Md.’s first Gold Star Fam­i­lies Me­mo­rial Mon­u­ment pays trib­ute to fallen heroes

Maryland Independent - - News - By JOHNATHON CLINKSCALES jclinkscales@somd­news.com Twit­ter: @JClink_En­qGaz

Hun­dreds of fam­i­lies, elected of­fi­cials and com- mu­nity part­ners gath­ered Fri­day in Annapolis for an un­veil­ing of the new Gold Star Fam­i­lies Me­mo­rial Mon­u­ment, a trib­ute ded­i­cated to those who have lost and sac­ri­ficed a loved one for the na­tion’s free­dom.

The mon­u­ment, lo­cated near the Mary­land World War II Me­mo­rial/Scenic Over­look, fea­tures two sides with scenes on each panel. One side bears the ver­biage, “Gold Star Fam­i­lies Me­mo­rial Mon­u­ment,” while the other side tells a story through four gran­ite pan­els — home­land, fam­ily, pa­triot and sac­ri­fice.

The mon­u­ment’s most dis­tinct fea­ture, lo­cated at the cen­ter, is a cutout that rep­re­sents the loved one who paid the ul­ti­mate sac­ri­fice in the name of free­dom, ac­cord­ing to the Her­shel Woody Wil­liams Medal of Honor Founda- tion’s web­site.

The pur­pose of the mon­u­ment is to not only honor Gold Star Fam­i­lies, but also pre­serve the mem­ory of the fallen and stand as a stark re­minder that free­dom is not free.

“I think it’s spe­cial,” said re­tired U.S. Army Lt. Col. Glynn E. Parker, who served in ac­tive duty for 27 years, in an in­ter- view. “This is the cap­i­tal of the state. I don’t think it could’ve been in a bet- ter place and on Vet­er­ans Day. I haven’t seen any- thing like this — moth­ers and fa­thers and mil­i­tants that you see on the me­mo­rial it­self. If you can give peo­ple that’s lost some­body, some fam­ily mem­bers something, this is something you can give them. They’ll al­ways re­mem­ber it.”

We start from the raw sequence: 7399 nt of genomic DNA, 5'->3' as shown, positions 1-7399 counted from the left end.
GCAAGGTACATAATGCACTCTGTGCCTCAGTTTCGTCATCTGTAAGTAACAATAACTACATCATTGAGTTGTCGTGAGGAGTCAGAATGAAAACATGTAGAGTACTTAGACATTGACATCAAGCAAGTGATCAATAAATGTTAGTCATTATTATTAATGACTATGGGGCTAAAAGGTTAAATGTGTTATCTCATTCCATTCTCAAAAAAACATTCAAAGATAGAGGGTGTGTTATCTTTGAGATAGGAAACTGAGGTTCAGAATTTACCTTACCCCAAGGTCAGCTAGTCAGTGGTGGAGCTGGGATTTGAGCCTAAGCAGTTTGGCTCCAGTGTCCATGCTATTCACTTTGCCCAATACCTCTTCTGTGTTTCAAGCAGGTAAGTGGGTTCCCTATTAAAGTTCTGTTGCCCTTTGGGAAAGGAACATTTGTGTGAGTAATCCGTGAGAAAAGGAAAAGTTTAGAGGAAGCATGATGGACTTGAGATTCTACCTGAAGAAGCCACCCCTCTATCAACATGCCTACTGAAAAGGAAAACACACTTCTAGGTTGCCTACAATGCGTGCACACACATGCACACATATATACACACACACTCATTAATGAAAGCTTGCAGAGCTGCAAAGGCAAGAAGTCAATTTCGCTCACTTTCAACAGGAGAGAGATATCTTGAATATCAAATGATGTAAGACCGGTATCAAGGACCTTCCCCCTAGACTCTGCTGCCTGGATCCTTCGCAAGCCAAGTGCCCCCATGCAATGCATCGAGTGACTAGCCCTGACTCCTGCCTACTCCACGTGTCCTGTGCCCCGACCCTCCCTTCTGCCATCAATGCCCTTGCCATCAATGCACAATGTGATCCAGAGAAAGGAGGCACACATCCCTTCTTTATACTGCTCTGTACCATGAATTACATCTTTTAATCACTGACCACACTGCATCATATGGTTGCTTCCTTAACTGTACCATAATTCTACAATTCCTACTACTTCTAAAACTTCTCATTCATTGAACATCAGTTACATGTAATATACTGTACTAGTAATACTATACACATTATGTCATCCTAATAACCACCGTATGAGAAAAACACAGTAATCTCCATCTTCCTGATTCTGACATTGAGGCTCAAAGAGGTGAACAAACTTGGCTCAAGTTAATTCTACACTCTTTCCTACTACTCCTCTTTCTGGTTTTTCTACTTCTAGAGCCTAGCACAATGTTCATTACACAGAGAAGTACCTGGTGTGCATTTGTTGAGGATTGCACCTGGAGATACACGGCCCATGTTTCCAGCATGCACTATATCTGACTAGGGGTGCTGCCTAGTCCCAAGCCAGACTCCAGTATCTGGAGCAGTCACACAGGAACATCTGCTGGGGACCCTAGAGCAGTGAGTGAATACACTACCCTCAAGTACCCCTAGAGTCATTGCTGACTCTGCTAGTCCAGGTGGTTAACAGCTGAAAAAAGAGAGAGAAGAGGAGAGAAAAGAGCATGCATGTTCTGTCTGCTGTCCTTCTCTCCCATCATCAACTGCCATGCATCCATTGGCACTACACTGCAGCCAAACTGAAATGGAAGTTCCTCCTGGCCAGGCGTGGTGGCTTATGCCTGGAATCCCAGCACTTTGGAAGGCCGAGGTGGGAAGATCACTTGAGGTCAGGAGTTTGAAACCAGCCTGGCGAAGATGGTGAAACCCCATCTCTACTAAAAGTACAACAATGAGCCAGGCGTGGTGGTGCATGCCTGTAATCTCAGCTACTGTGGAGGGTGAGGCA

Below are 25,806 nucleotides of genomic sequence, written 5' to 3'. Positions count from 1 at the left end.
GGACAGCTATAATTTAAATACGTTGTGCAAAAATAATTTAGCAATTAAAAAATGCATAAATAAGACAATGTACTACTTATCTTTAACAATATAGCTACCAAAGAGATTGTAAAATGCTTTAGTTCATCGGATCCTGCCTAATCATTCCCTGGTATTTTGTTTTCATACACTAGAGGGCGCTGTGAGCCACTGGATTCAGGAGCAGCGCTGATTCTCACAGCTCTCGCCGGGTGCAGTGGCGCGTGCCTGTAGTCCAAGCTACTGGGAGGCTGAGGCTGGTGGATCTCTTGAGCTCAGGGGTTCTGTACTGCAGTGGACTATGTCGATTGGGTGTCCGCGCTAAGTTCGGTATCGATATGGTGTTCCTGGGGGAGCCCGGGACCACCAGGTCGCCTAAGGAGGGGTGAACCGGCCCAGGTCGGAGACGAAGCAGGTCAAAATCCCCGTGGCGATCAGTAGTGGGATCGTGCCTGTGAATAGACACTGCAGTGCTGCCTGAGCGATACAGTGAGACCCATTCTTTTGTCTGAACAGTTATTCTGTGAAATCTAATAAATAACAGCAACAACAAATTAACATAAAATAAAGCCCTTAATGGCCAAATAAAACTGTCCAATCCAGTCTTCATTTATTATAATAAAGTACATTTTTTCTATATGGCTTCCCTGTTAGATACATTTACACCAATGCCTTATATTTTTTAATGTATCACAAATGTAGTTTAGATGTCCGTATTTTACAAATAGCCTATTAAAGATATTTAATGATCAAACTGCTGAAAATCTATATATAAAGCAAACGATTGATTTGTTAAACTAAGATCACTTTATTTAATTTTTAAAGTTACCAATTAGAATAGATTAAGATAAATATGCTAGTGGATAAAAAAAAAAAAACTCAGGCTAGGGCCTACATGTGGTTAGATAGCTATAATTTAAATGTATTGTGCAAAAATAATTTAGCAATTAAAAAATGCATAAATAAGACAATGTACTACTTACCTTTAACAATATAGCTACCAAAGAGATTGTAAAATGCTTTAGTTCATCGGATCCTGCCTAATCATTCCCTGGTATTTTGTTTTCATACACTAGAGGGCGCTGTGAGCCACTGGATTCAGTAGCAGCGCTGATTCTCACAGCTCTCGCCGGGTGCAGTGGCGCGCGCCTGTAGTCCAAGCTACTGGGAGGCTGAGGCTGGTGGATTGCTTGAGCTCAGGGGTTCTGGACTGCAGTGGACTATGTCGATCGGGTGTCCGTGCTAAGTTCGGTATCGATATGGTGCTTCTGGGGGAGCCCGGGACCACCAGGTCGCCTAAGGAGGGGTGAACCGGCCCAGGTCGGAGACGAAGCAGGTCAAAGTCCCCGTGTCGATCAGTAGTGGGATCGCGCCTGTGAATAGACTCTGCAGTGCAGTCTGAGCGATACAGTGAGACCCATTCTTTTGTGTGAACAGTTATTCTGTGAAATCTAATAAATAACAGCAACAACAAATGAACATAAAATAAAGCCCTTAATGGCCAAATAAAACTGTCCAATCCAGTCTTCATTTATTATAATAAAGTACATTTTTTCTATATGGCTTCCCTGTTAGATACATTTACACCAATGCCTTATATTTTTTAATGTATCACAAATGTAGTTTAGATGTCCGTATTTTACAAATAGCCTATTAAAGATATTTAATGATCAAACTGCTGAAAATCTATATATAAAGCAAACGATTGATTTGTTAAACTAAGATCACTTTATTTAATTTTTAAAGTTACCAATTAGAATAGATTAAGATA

Parker, a Dis­abled Amer­i­can Vet­er­ans mem- ber and com­mis­sioner for the Char­lotte Hall Veter- ans Home in St. Mary’s County, said the event isn’t just about hon­or­ing the sac­ri­fice of men and women who served. Rather, it’s an op­por­tu­nity to be around other vet­er­ans and en­cour­age them to keep fight­ing through life’s bat­tles — something Parker can re­late to as a vet­eran.

“That’s what we do it for,” he said. “Most peo­ple don’t re­al­ize this na­tion is be­ing looked at all the time. There’s al­ways en­e­mies that would like to take us down. But we’ve gotta re­main strong.”

When it comes to strength, Amer­i­can Gold Star Moth­ers Inc. Mary­land chap­ter mem­ber Rose­marie Ceo said she still has a hard time deal- ing with the loss of her loved one.

Ceo’s youngest son, 23-year-old Cpl. Bernard L. Ceo, was killed in Iraq in 2005 when his con­voy caught fire and ex­ploded fol­low­ing a dev­as­tat­ing crash. Bernard died in the line of the duty with two other sol­diers.

“I know it’s been some years but it’s still very, very emo­tional for me,” said Ceo, whose son was hon­ored at an­other me­mo­rial trib­ute last Sat- ur­day near the Tow­son court­house. “I re­mem­ber dis­tinctly say­ing to him, ‘Bernard, no­body joins the mil­i­tary in wartime.’ And he said, ‘Mom, some­body’s gotta do it.’ So I knew at that time there was no hold­ing him back. He wanted to serve his coun­try and that’s what he did. It’s bit­ter­sweet, it’s bit­ter­sweet.”